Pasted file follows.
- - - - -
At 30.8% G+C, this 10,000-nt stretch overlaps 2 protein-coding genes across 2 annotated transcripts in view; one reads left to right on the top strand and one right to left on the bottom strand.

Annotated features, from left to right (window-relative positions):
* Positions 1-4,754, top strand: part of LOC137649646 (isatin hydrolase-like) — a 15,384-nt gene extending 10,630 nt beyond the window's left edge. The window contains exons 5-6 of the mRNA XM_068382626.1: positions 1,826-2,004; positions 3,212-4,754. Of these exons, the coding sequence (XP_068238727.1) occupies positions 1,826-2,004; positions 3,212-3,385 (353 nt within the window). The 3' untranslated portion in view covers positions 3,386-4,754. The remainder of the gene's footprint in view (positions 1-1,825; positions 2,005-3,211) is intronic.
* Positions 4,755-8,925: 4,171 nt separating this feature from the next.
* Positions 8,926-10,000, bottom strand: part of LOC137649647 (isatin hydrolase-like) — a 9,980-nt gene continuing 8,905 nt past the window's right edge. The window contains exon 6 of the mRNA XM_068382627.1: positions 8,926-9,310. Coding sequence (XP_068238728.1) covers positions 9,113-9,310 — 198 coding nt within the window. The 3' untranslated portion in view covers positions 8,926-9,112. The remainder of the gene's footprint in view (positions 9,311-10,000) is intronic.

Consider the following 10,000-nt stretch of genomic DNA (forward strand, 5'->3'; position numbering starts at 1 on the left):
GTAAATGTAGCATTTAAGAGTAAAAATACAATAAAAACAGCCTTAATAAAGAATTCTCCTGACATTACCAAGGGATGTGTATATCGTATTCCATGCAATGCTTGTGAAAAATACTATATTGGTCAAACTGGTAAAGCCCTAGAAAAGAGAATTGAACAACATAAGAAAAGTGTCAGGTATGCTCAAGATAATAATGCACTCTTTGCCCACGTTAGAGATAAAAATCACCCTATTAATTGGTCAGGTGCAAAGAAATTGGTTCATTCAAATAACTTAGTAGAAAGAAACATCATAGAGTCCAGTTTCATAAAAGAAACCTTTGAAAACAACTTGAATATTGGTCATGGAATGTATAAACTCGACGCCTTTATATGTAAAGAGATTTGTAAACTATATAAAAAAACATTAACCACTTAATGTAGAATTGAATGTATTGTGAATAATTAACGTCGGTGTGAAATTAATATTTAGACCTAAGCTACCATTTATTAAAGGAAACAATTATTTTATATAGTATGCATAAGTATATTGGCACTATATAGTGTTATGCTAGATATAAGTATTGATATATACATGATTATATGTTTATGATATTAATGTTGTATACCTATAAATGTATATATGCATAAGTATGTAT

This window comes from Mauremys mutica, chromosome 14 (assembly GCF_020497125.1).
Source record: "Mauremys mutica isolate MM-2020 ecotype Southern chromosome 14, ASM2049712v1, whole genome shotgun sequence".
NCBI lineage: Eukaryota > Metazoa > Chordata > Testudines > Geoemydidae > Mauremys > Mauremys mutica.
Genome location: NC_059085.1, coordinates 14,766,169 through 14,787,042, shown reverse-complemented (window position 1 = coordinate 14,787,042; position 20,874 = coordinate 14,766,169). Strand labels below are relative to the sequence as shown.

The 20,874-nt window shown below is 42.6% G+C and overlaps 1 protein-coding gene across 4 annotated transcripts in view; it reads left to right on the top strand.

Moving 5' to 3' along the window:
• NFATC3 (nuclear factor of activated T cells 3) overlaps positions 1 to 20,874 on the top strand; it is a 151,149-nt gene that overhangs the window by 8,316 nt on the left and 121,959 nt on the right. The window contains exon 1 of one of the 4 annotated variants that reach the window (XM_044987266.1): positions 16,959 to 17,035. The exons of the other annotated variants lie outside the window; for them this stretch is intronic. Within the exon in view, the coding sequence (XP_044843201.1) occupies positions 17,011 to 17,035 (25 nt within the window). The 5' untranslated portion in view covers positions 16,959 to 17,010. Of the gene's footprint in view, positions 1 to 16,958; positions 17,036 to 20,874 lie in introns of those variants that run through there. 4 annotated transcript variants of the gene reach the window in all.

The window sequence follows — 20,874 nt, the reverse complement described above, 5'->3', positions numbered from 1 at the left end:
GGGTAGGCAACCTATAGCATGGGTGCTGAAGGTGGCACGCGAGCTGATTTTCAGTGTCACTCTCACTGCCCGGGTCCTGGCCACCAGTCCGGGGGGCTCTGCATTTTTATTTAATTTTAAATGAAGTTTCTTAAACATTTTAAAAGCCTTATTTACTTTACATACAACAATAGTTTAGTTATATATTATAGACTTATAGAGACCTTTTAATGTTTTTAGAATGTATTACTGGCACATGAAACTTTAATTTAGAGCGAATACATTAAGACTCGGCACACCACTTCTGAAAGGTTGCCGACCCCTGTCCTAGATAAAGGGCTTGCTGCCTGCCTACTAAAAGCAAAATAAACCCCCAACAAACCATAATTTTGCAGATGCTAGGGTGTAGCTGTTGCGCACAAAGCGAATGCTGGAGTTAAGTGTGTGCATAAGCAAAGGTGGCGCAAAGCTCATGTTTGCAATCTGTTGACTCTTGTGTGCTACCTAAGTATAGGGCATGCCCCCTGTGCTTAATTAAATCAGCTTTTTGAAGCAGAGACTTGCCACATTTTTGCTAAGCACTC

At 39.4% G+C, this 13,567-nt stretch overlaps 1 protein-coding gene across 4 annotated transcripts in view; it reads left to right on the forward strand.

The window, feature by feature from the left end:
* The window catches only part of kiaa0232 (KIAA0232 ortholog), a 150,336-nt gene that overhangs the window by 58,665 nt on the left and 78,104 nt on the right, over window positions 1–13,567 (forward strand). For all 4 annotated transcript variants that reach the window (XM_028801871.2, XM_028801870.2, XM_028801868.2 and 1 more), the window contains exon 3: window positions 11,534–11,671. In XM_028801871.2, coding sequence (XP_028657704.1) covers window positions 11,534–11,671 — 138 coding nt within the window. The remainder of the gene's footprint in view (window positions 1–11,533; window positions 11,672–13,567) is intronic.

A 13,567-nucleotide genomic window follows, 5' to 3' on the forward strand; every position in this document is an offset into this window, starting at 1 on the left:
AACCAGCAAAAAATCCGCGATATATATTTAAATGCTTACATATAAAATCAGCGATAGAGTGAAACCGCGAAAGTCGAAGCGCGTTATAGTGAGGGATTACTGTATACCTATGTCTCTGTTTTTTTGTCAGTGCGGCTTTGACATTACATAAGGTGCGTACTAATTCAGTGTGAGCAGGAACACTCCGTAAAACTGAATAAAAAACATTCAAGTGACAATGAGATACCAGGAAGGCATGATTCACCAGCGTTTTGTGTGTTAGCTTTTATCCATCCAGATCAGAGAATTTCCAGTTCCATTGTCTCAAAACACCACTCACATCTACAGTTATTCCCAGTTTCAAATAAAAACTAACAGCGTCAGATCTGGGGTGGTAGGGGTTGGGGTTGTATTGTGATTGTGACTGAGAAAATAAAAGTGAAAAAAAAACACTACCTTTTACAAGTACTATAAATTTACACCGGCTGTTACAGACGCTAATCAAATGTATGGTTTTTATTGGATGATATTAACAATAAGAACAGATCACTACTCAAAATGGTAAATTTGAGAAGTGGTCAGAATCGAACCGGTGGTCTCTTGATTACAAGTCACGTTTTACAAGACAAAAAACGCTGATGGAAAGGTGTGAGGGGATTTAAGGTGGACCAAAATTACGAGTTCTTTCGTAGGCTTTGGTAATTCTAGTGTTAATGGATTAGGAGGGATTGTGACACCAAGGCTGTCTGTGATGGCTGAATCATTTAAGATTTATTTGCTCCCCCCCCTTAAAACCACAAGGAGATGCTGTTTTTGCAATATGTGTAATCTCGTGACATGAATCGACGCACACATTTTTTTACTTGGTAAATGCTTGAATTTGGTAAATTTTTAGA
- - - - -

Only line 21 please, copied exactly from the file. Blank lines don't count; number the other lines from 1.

AACCAGCAAAAAATCCGCGATATATATTTAAATGCTTACATATAAAATCAGCGATAGAGTGAAACCGCGAAAGTCGAAGCGCGTTATAGTGAGGGATTACTGTATACCTATGTCTCTGTTTTTTTGTCAGTGCGGCTTTGACATTACATAAGGTGCGTACTAATTCAGTGTGAGCAGGAACACTCCGTAAAACTGAATAAAAAACATTCAAGTGACAATGAGATACCAGGAAGGCATGATTCACCAGCGTTTTGTGTGTTAGCTTTTATCCATCCAGATCAGAGAATTTCCAGTTCCATTGTCTCAAAACACCACTCACATCTACAGTTATTCCCAGTTTCAAATAAAAACTAACAGCGTCAGATCTGGGGTGGTAGGGGTTGGGGTTGTATTGTGATTGTGACTGAGAAAATAAAAGTGAAAAAAAAACACTACCTTTTACAAGTACTATAAATTTACACCGGCTGTTACAGACGCTAATCAAATGTATGGTTTTTATTGGATGATATTAACAATAAGAACAGATCACTACTCAAAATGGTAAATTTGAGAAGTGGTCAGAATCGAACCGGTGGTCTCTTGATTACAAGTCACGTTTTACAAGACAAAAAACGCTGATGGAAAGGTGTGAGGGGATTTAAGGTGGACCAAAATTACGAGTTCTTTCGTAGGCTTTGGTAATTCTAGTGTTAATGGATTAGGAGGGATTGTGACACCAAGGCTGTCTGTGATGGCTGAATCATTTAAGATTTATTTGCTCCCCCCCCTTAAAACCACAAGGAGATGCTGTTTTTGCAATATGTGTAATCTCGTGACATGAATCGACGCACACATTTTTTTACTTGGTAAATGCTTGAATTTGGTAAATTTTTAGA